Saturday Mornings mark a momentous occasion around here: relaxing.
I may work from home, but it’s a lot of work and little play. My Michael is up at 5 a.m. and most days doesn’t return till after 4 p.m. Then, after a hug, kiss, and quick 30 min catch-up, we both make our way respectively to the gym/living room for an hour or so of exercise. The evening draws to a close with shoveling sustenance into our droopy food-holes and catching a 60 minute show before lights out. Well, lights out for M, anyway. I, of course, cannot sleep without Words to quiet the chavish in my head.
This last Saturday, Michael and I partook in one of our favorite activities: finding new music to download. Good music — much like books and movies — is often hard to find, and . . . you have to sit idly through a lot of not-so-good music before you’re rewarded. Noisetrade is an awesome site you can download and sample music for free. FYI.
As we did this, Michael was at my desk, in front of the laptop, and I had perched on the end of our bed. Each time a new song began to play, Michael and I would involuntarily shift toward one another, eyes searching and seeking the other’s face, silently ascertaining how the other felt about the song. This went on for some time.
My angel-pup, Bella, had been fast asleep beneath the folded back layer of our bedspread, curled up with something mommy-scented to sweeten her puppy-dreams. At some point, though, she roused, realizing mommy was nearby and offering the creme de le creme of real-esate; with the subtly of a lightening strike, she bounded across the bed, crawled onto my lap, and wedged herself perfectly between my arms. And, as women often do, while holding small, vulnerable things in their arms, I began to rock from side to side. She was asleep within seconds, and I . . . drifted. The song playing at that point was something slow, but with a firm beat. It settled in the pulse of my heart, changing the rhythm ever so slightly. I let it carry me. Lull me. Take me out of our bedroom, and to a place petal-soft and buoyant and cerulean.
Unbeknownst to me, Michael — Psychologist by day, Photographer by weekend — had slipped a sly hand. Hearing something, or perhaps sensing a shift in energy, I opened a curious eye to find him capturing Bella and I. Our eyes met and he spoke inaudibly:
“Don’t move,” his eyes said, plain as our soft gray sheets. I promptly closed my eyes and resumed rocking.
This is Michael’s capturing.
At first glance, I suspended in awe and marvel. Look at us; my sweet girl and I, perfectly content to hold one another. But, after a moment or two, my smiling lips faltered as I began to notice the flaws. So many of them, I thought. Being morning time, I had no need for things such as make-up, jewelry, or attire more confining than sweats. While Bella may indeed look perfectly adorable and lovable, her mother . . . well, she has begun to show signs of aging. Hardly noticeable, I know, but an organic photograph isn’t always kind to its subject. Michael assured me we were beautiful, but I had doubts.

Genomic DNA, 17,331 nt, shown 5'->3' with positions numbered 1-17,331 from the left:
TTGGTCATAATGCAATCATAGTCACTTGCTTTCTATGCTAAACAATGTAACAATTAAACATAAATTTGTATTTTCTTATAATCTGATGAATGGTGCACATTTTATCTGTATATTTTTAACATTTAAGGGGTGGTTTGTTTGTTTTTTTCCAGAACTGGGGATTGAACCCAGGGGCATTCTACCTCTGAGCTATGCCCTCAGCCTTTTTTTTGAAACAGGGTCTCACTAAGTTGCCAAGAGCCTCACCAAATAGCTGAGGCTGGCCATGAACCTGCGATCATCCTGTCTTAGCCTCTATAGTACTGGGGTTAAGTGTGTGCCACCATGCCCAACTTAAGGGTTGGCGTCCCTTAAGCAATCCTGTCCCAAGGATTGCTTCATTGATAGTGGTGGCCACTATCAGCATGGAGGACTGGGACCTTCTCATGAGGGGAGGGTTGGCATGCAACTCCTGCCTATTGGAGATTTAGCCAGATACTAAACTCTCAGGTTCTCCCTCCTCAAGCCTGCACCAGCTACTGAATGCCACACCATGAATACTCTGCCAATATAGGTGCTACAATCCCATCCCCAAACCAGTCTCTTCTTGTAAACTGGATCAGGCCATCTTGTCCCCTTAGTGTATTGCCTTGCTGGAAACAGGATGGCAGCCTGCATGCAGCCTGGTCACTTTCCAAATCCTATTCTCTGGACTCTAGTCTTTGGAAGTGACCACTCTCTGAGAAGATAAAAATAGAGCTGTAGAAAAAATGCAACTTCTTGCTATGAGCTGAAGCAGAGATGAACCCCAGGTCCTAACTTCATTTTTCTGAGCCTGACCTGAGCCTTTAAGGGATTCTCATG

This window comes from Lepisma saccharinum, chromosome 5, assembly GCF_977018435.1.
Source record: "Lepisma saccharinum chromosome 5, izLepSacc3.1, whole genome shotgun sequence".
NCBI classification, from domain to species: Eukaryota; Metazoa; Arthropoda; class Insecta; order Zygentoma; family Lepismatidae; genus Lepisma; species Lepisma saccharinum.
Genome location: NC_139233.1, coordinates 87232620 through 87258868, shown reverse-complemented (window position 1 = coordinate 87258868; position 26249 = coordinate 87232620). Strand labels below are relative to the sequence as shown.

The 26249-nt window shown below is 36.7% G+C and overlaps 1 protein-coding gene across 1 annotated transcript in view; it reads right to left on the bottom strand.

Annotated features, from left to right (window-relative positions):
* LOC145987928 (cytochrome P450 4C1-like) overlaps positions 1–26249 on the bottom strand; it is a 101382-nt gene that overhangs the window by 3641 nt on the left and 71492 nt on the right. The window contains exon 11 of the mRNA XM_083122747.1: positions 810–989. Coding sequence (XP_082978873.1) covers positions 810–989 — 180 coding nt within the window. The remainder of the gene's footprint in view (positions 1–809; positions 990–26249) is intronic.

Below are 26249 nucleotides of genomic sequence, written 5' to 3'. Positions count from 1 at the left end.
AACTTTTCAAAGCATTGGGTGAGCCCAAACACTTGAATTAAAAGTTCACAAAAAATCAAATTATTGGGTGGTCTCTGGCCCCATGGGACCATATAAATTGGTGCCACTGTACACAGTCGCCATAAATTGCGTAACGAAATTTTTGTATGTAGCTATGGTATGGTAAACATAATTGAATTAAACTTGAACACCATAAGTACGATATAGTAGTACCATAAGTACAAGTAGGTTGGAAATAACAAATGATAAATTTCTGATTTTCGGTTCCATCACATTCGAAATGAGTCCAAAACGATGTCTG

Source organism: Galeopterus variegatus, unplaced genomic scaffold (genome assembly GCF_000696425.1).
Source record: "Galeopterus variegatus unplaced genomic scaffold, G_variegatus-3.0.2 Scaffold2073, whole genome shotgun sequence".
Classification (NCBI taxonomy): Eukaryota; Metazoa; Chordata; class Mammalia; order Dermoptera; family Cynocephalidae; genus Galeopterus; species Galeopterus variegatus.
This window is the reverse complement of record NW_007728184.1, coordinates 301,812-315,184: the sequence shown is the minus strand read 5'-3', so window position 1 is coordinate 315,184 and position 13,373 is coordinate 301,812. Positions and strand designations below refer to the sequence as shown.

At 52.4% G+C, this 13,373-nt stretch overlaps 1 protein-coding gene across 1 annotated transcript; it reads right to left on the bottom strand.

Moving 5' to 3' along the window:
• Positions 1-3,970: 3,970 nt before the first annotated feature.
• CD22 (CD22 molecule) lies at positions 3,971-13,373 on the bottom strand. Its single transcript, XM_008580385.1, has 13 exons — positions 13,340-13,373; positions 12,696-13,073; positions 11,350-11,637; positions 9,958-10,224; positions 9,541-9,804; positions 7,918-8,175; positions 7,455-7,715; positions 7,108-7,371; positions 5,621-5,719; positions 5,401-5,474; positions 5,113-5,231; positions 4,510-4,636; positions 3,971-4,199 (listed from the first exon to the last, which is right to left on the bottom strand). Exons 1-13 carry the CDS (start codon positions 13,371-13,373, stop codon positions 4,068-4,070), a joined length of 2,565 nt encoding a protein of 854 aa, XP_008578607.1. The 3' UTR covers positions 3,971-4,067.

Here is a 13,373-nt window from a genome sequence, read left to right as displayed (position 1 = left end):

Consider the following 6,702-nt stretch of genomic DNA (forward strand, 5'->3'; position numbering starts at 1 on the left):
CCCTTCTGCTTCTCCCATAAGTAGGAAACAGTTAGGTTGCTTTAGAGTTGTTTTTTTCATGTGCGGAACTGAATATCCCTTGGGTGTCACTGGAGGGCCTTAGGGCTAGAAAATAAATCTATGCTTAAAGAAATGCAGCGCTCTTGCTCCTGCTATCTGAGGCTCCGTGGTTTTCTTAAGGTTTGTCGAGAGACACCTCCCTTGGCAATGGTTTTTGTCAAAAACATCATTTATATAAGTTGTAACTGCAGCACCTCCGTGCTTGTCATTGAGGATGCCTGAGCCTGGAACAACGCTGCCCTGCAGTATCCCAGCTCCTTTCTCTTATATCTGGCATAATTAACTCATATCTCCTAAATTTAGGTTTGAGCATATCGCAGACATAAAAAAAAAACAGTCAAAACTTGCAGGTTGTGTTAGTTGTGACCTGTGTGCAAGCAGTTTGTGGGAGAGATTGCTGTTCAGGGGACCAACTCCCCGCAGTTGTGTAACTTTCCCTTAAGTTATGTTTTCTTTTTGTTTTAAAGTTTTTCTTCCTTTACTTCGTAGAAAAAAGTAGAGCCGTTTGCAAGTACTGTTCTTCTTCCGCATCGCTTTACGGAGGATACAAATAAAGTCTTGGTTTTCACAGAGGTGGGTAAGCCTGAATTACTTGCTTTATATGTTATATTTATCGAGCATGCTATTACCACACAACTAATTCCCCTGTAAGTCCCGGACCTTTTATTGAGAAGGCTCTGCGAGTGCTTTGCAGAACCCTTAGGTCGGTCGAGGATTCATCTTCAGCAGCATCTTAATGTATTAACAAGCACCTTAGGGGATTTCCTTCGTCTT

I asked him, “Do you think we could try this again? After I’ve cleaned up a bit?” The understanding man he is, he looked at me, smiled, and replied, “Of course, but we won’t be able to recreate that moment.”
Nothing more need be said. I understood, or rather, understand, all about moments. I create them all the time.
I had a choice to make: try this again when I was “beautiful” and contrive a moment. Allow the world to see me as is. Keep this picture to myself.
For someone who’s believed that all she’s had to offer the world for the last ten years is a pretty face, maybe you’ll understand this was a difficult decision. In the end, though, the moment is what I wanted.
I have no children of my own, and I may never. Should God decide to move some pieces around for Michael and I, this might happen in the future. But for now, that trusting and pliable little creature on my lap is what I have. I love her — fiercely. I will protect her at all cost. Contemplating, for even the lesser half of a millisecond the truth that the end of her life will precede mine, is anguish. We won’t think about that now, though.
So I decided. I decided that, if the price of the moment was my flaws and imperfections, then I would pay it gladly. This is, the real me. Strip away the make-up, the hair, the coquettish smile, and you have a woman and writer who loves her Jesus, loves her husband, and loves her animal. The esoteric complexities and intricacies of the human soul call for higher-understanding, but the way I see it, He created me to look a certain way, and though I might choose to festoon and adorn this shell of mine with baubles and paint, the woman beneath doesn’t change. Who I am is not on the outside, but on the inside.
My beauty is amiable.
My beauty is generous.
My beauty is compassionate.
My beauty is perennial.
No amount of years or wrinkles could ever detract or diminish what the Creator wisely fashioned into something conceptually alive. Whether you are a man or woman, your beauty, your true beauty, is impervious to time.
Take a listen to this song, will you please? It’s one of my favorites.
I pray you a blessed day, my friends.